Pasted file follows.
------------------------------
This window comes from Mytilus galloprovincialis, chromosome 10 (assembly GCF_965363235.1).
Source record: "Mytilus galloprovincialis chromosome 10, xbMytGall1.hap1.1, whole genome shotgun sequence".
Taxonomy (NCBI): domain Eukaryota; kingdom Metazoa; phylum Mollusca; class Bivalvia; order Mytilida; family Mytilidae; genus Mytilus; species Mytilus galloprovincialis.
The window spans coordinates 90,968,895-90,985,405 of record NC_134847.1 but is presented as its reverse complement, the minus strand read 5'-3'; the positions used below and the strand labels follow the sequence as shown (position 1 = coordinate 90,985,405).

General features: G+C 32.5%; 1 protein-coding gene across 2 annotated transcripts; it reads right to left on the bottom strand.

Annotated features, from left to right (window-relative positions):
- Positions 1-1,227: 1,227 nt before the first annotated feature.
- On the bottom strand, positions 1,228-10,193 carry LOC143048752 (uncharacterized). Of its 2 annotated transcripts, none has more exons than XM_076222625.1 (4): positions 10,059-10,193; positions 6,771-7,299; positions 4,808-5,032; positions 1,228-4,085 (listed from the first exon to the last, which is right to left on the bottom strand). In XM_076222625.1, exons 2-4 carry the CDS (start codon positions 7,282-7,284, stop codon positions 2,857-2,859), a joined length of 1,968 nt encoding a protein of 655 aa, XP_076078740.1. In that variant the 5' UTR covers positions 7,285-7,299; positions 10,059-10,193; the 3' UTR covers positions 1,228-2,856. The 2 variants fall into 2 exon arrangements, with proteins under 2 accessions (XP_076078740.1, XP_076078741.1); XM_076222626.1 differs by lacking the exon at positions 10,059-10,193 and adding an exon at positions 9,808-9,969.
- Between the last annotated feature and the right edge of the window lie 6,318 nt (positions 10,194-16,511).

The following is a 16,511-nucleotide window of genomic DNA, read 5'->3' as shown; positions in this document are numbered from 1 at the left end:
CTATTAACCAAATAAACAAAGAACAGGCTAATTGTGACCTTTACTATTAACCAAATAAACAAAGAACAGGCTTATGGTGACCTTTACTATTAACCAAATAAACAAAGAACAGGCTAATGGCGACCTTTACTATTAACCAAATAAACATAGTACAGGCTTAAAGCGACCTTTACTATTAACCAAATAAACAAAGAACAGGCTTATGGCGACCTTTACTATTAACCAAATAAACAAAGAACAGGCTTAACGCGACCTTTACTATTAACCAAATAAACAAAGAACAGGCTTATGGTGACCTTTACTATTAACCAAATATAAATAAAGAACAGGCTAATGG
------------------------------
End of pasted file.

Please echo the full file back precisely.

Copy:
This window comes from Mytilus galloprovincialis, chromosome 10 (assembly GCF_965363235.1).
Source record: "Mytilus galloprovincialis chromosome 10, xbMytGall1.hap1.1, whole genome shotgun sequence".
Taxonomy (NCBI): domain Eukaryota; kingdom Metazoa; phylum Mollusca; class Bivalvia; order Mytilida; family Mytilidae; genus Mytilus; species Mytilus galloprovincialis.
The window spans coordinates 90,968,895-90,985,405 of record NC_134847.1 but is presented as its reverse complement, the minus strand read 5'-3'; the positions used below and the strand labels follow the sequence as shown (position 1 = coordinate 90,985,405).

General features: G+C 32.5%; 1 protein-coding gene across 2 annotated transcripts; it reads right to left on the bottom strand.

Annotated features, from left to right (window-relative positions):
- Positions 1-1,227: 1,227 nt before the first annotated feature.
- On the bottom strand, positions 1,228-10,193 carry LOC143048752 (uncharacterized). Of its 2 annotated transcripts, none has more exons than XM_076222625.1 (4): positions 10,059-10,193; positions 6,771-7,299; positions 4,808-5,032; positions 1,228-4,085 (listed from the first exon to the last, which is right to left on the bottom strand). In XM_076222625.1, exons 2-4 carry the CDS (start codon positions 7,282-7,284, stop codon positions 2,857-2,859), a joined length of 1,968 nt encoding a protein of 655 aa, XP_076078740.1. In that variant the 5' UTR covers positions 7,285-7,299; positions 10,059-10,193; the 3' UTR covers positions 1,228-2,856. The 2 variants fall into 2 exon arrangements, with proteins under 2 accessions (XP_076078740.1, XP_076078741.1); XM_076222626.1 differs by lacking the exon at positions 10,059-10,193 and adding an exon at positions 9,808-9,969.
- Between the last annotated feature and the right edge of the window lie 6,318 nt (positions 10,194-16,511).

The following is a 16,511-nucleotide window of genomic DNA, read 5'->3' as shown; positions in this document are numbered from 1 at the left end:
CTATTAACCAAATAAACAAAGAACAGGCTAATTGTGACCTTTACTATTAACCAAATAAACAAAGAACAGGCTTATGGTGACCTTTACTATTAACCAAATAAACAAAGAACAGGCTAATGGCGACCTTTACTATTAACCAAATAAACATAGTACAGGCTTAAAGCGACCTTTACTATTAACCAAATAAACAAAGAACAGGCTTATGGCGACCTTTACTATTAACCAAATAAACAAAGAACAGGCTTAACGCGACCTTTACTATTAACCAAATAAACAAAGAACAGGCTTATGGTGACCTTTACTATTAACCAAATATAAATAAAGAACAGGCTAATGG